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Starting Pitchers: April 26th

There’s a few big name starting pitchers returning from the disabled list this week, so let’s look at how their arrival could impact your fantasy team…

Cliff Lee (expected back Friday)

The Mariners aren’t quite sure (or have just declined to announce) who they’re going to lift from the rotation for Lee, but the signs point to Ryan Rowland-Smith. Both Jason Vargas (3.39 FIP) and Doug Fister (2.71) have pitched well enough to keep their jobs, and it’s already been announced that Ian Snell will keep his spot, but just be pushed back a few days in lieu of Lee.

Through just about four complete turns through the rotation, RRS has been the weak spot, posting a 7.47 FIP thanks to a completely unacceptable 0.50 K/BB. He’s run into a little bad homerun luck (15.0% HR/FB), but the scary part is that his BABIP sits at just .198. Once that starts to correct itself, the Aussie-born lefty could see his ERA (4.63) and WHIP (1.33) get even uglier. The fact that the Mariners don’t have a southpaw in the bullpen adds a little more fuel to the fire, especially since RRS has historically been better against same-side batters during his career. He’s still owned in 33% of Yahoo! leagues, which at this point is far too many. Lee, obviously, is a must start all season.

Daisuke Matsuzaka (expected back Sunday)

One of the biggest enigmas in the league, Dice-K went from fantasy stud in 2008 to hurt and ineffective in 2009, and now we have no idea what to expect when he returns from back and neck issues. CHONE projects a 4.30 ERA with his usually high WHIP (1.41) and a slight drop in strikeouts (7.89 K/9), a projection that lumps him in with guys like Jorge de la Rosa, Jonathan Sanchez, and Edwin Jackson. Solid No. 3 or 4 fantasy options, but hardly staff anchors.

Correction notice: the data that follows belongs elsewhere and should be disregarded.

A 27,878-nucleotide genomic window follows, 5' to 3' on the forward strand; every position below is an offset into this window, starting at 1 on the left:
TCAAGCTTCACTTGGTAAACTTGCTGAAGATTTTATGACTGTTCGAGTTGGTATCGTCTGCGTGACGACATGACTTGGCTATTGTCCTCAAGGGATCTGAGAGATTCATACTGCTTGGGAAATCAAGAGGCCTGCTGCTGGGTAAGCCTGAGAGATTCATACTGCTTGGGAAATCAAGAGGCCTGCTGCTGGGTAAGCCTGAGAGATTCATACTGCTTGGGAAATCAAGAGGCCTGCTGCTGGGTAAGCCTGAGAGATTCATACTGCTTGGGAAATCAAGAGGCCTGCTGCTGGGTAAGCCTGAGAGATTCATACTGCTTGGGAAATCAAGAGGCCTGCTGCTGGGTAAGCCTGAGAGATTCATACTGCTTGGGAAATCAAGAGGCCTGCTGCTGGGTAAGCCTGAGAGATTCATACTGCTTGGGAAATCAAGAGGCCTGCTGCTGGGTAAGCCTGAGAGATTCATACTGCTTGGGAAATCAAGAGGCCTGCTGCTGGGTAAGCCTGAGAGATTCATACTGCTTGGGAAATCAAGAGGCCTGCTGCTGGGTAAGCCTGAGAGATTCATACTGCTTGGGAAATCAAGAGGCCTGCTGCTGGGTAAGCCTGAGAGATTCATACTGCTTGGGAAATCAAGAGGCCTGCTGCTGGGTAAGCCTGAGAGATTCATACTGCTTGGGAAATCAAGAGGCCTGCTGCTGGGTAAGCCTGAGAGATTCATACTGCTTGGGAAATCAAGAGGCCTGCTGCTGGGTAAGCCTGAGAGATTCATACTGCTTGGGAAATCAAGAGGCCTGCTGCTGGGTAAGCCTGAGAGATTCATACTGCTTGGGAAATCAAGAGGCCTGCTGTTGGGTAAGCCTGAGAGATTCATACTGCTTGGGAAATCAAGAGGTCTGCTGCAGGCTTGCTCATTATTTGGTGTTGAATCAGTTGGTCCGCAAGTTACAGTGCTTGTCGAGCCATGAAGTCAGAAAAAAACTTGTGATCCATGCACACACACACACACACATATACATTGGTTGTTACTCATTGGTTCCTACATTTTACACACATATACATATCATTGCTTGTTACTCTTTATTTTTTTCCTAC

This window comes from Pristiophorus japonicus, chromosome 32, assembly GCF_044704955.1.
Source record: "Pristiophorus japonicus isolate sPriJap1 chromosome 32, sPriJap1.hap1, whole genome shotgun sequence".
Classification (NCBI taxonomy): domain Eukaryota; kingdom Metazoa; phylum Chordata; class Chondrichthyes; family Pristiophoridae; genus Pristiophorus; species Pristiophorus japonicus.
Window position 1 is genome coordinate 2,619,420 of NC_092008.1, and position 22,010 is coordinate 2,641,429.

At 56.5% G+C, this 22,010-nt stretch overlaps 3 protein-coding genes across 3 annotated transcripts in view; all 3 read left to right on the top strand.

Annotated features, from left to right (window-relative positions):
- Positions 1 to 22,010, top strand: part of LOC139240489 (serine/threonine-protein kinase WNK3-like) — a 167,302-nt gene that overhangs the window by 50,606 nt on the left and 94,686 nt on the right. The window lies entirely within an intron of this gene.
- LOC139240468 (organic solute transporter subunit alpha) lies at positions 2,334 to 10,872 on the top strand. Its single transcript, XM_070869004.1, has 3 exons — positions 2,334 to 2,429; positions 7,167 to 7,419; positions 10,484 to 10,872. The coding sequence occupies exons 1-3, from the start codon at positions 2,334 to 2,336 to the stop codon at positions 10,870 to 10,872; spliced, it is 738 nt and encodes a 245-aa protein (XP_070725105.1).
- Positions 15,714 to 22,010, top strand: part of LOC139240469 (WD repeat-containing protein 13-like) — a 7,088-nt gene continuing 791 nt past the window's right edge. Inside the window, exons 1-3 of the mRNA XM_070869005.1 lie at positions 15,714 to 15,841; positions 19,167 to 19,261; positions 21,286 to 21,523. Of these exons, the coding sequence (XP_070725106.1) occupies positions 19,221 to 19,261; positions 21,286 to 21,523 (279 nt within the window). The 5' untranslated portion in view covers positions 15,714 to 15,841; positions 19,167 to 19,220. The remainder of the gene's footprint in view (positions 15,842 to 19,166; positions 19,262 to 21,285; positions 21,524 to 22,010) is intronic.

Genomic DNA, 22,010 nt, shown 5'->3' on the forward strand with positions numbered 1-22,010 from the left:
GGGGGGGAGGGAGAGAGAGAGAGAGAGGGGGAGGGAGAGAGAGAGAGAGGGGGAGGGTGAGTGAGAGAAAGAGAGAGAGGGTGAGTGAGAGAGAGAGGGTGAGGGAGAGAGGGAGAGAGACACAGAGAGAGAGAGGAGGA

However, those three are owned in 81-84% of Yahoo! leagues, while Dice-K is owned in just 46%. The risk of injury and/or total meltdown may be higher, but so is the reward considering the strong defense behind him (yes, I know the Boston’s run prevention attack hasn’t done the job so far, but they will soon enough). With starts coming up against the helpless Orioles (.303 wOBA) and somewhat offensively challenged Angels (.322), jumping on him a little earlier than most could pay dividends. He’ll frustrate the hell out of you, but then again so will most fantasy starters.

Other Notes

Brett Anderson scared fantasy owners and A’s fans alike when he exited his last start with a stiff left elbow, and the team is justifiably taking it slow with him. He may not make his next start, which would put Chad Gaudin or Tyson Ross in the rotation for a turn. Neither has fantasy value. Vicente Padilla was placed on the disabled list, but his replacement has yet to be named. Regardless, none of the possibilities to replace him are viable fantasy options. Jeff Suppan has been replaced by Chris Narveson in Milwaukee’s starting five, but he’s not rosterable in any league. The same could be said for Luis Atilano, who took over for the injured Jason Marquis.

The Blue Jays recalled Brett Cecil earlier this week to replace the injured Brian Tallet, and he went on to strike out eight Rays over 6.2 innings in his first start. The former University of Maryland closer mixes his curveball, slider, and changeup in heavily with his low-90’s fastball, and he’s posted very strong minor league batted ball rates (42.9% GB, 22.9% LD, 28.6% FB). His next start is against the Red Sox at home, but after that he’s looking at outings against the offensively inept Indians (.290 wOBA) and White Sox (.311). If you’re in an AL-only or deep mixed league, he’s a fine option if you look ahead to early next week.